Summary: Power doctrines are beliefs that utilize power analysis. Power analysis reduces society into two groups based upon an unequal distribution of “power”. The choice of what defines power is often arbitrary. From there, the whole social system is demonized, with most of the negative actions of the unempowered group being excused, and most behavior of the more powerful group being vilified. Power analysis adds nothing to a doctrine in terms of offering solutions. Instead it serves as a rhetorical strategy to add to a position’s credibility. Indeed, the method itself is usually intellectually bankrupt, and precisely why this is so shall be outlined elsewhere.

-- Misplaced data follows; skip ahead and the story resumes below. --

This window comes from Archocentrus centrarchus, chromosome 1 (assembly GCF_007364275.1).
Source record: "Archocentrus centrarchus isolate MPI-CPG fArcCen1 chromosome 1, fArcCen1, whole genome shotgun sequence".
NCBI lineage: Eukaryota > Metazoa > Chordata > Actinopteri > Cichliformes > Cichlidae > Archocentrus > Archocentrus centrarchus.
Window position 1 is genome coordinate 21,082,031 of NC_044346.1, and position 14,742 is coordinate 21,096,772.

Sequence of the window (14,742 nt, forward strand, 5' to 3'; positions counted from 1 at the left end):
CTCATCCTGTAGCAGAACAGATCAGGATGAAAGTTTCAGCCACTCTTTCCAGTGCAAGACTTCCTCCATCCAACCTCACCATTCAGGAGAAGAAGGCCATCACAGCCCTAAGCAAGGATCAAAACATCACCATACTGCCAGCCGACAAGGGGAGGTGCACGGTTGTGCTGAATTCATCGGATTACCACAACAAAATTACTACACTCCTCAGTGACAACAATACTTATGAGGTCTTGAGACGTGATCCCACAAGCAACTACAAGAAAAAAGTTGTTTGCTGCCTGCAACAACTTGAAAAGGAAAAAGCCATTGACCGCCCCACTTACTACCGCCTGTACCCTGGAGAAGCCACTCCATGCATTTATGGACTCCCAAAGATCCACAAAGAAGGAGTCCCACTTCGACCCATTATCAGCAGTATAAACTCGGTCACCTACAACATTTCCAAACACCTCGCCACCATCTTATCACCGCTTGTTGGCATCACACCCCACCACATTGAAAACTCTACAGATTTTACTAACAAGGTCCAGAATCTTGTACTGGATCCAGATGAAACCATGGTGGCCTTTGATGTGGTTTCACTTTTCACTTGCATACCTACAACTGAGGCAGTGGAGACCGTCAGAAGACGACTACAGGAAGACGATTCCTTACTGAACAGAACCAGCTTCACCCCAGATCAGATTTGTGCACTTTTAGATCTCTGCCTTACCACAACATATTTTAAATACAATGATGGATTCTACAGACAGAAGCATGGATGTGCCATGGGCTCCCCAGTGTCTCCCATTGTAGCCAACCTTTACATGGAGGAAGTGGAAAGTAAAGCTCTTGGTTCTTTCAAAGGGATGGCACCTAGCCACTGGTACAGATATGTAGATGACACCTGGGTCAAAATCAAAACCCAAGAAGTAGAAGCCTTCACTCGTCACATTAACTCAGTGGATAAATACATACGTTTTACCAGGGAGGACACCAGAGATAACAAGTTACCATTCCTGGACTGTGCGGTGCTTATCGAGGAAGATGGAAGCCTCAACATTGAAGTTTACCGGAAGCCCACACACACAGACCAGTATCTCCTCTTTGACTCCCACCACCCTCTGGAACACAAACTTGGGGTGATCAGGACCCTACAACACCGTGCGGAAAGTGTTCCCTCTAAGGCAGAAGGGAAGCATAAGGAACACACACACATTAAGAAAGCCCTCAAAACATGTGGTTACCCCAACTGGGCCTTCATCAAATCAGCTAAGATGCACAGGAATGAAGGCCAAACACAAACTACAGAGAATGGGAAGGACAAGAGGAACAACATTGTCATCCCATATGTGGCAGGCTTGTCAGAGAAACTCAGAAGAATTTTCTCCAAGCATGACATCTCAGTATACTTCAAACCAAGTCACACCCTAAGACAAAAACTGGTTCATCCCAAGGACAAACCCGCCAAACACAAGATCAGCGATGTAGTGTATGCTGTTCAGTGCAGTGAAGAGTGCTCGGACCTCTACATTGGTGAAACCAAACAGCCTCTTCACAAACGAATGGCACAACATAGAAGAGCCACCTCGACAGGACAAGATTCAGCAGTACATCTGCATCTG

Summary: Power doctrines are deeply flawed in a number of ways. They inherently obscure reality through the collectivism. The most negative aspect of power doctrines, however, is that they have a high probability of hampering intellectual discussion by silencing critics of the power doctrine as vulgar defenders of the oppressive class. In effect, power doctrines can turn political discussion into ad hominem arguments by making identity far more important than facts about real world problems and their solutions. Additionally, power doctrines make liberal societies appear far more brutal than they really are and take away from an individualistic conception of ethics and personal responsibility.